Republican U.S. Presidential candidate Donald Trump speaks at a campaign rally in Phoenix, Arizona, June 18, 2016. REUTERS/Nancy Wiechec(reuters_tickers)
By Ginger Gibson
WASHINGTON (Reuters) - U.S. Republican Donald Trump said on Tuesday his "unlimited" trove of personal wealth would help compensate for his poor presidential campaign fundraising, even as he took steps to court new donors to help win the White House.
The New York real estate mogul raised only $3.1 million (£2.1 million) in individual contributions in May and ended the month with $1.3 million in cash, leaving him far behind his Democratic rival Hillary Clinton who brought in $26 million and closed the month's books with a $42 million war chest.
The figures underscore the huge cash advantage Clinton is hoping to enjoy leading into the Nov. 8 presidential election, one that could allow her a large staff and millions of dollars of television and digital ads in battleground states.
Trump, who openly shunned donations while winning the party nomination, rebuffed criticism from Republicans who say he needs to raise cash for the general election fight against Clinton. His campaign might need in excess of $1 billion by some estimates but Trump said money was not a problem.
“If need be, there could be unlimited 'cash on hand' as I would put up my own money," Trump said in a statement, which asserted he had already spent over $50 million dollars on his bid for the White House.
The billionaire candidate added that his campaign also costs less than a traditional one because it is "is leaner and more efficient, like our government should be."
Trump has said he is worth more than $10 billion, but much of his money is tied up in properties and businesses. Estimates from outside groups have put Trump's wealth as low as $1 billion. Forbes magazine estimates it at $4.5 billion.
According to Trump’s most recent personal financial disclosure with the Federal Election Commission, in May, he had between $65 mln and $175 million in liquid assets – money in funds, equities and cash.
Despite Trump's professed lack of concern for standard campaign fundraising, he took steps to boost donations.
Several sources with knowledge of Trump’s fundraising activities said he will attend a dinner on Tuesday evening to court hedge fund managers and other Wall Street donors.
Woody Johnson, the billionaire investor and owner of the New York Jets football team, is also hosting a breakfast for Trump at a high-end restaurant in Manhattan on Wednesday morning.
Targeting smaller donors, Trump on Tuesday also sent his first email asking for donations, telling supporters that he will match their contributions up to $2 million.
Trump's allies, donors, and other Republican operatives have expressed concerns about his campaign operation, which has been dogged by internal battles, a threadbare campaign infrastructure, and thin fundraising apparatus.
"Without money you don’t have a campaign," said Stan Hubbard, a Republican donor from Minnesota who owns a chain of radio stations and who has contributed to Trump.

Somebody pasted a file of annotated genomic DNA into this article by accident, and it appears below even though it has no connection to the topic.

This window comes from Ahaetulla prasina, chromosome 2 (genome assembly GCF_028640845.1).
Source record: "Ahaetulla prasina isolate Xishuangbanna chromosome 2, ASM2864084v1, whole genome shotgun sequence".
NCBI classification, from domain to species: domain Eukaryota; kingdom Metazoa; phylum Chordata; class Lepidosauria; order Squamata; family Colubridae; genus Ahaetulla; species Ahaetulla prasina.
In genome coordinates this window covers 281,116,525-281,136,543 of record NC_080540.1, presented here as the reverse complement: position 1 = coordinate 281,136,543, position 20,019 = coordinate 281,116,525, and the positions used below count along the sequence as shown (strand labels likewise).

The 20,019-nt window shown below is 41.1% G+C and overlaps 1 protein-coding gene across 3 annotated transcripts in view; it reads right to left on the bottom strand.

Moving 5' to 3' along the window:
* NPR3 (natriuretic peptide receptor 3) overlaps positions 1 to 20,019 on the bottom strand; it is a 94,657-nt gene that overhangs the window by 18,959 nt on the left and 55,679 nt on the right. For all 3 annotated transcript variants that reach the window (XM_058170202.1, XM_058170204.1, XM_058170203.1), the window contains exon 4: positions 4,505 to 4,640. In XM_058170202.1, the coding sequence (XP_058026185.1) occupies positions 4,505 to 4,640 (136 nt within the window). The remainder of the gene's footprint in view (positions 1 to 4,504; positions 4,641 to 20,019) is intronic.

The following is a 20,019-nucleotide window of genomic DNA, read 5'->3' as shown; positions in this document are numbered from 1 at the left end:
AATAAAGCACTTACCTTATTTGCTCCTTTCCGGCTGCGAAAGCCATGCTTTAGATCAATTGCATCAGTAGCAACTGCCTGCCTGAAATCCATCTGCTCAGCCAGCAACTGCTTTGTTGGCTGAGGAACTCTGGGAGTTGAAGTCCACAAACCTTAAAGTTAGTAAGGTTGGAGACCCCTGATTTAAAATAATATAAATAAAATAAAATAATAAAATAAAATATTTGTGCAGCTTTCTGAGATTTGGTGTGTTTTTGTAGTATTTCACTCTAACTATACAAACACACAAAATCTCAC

"He’s got to call on people to give money and stop all this nonsense about funding his own campaign," Hubbard said.
Trump this week fired his campaign manager, Corey Lewandowski, who had been overseeing the campaign's fundraising arm.
Trump has spent much of the race so far breaking the mould of a traditional campaign, defeating a crowded field of primary opponents who vastly outspent him in ads and staff.
During the Republican primary race, he often told his supporters not to contribute money and ridiculed opponents for accepting cash from special interest groups and wealthy contributors.
He has so far showed little interest in calling donors to ask for money for his general election battle. He only began holding in-person fundraisers in late May.
"Trump defeated the most talented GOP field in a generation with less staff, less experience and less money in much less time," said Republican strategist Keith Appell.
"That said, Trump’s campaign needs to transition quickly to a national, general election effort online, on the air and on the ground – his populist, anti-Washington, new leadership message has been muddled by sideshow issues."
Trump has loaned his campaign $46 million since launching last year, federal filings show. He often uses his own plane to travel to campaign events, and also uses his hotels and other properties as venues - expenses he is required by law to reimburse from his campaign funds.
The campaign has spent about $6.2 million with Trump businesses including TAG Air and his Mar-a-Lago property in Florida. It has also reimbursed Trump about $390,000 for some payroll and other expenses.
The Republican National Committee, meanwhile, announced it raised $11 million in May, and had $19.9 million in cash at the beginning of June. The RNC will help Trump's effort to get elected, but also helps fund congressional races.
(Additional reporting by Grant Smith, Michelle Conlin, Emily Flitter, Olivia Oran and Lawrence Delevingne in New York, Eric Walsh in Washington; Editing by Bill Trott and Alistair Bell)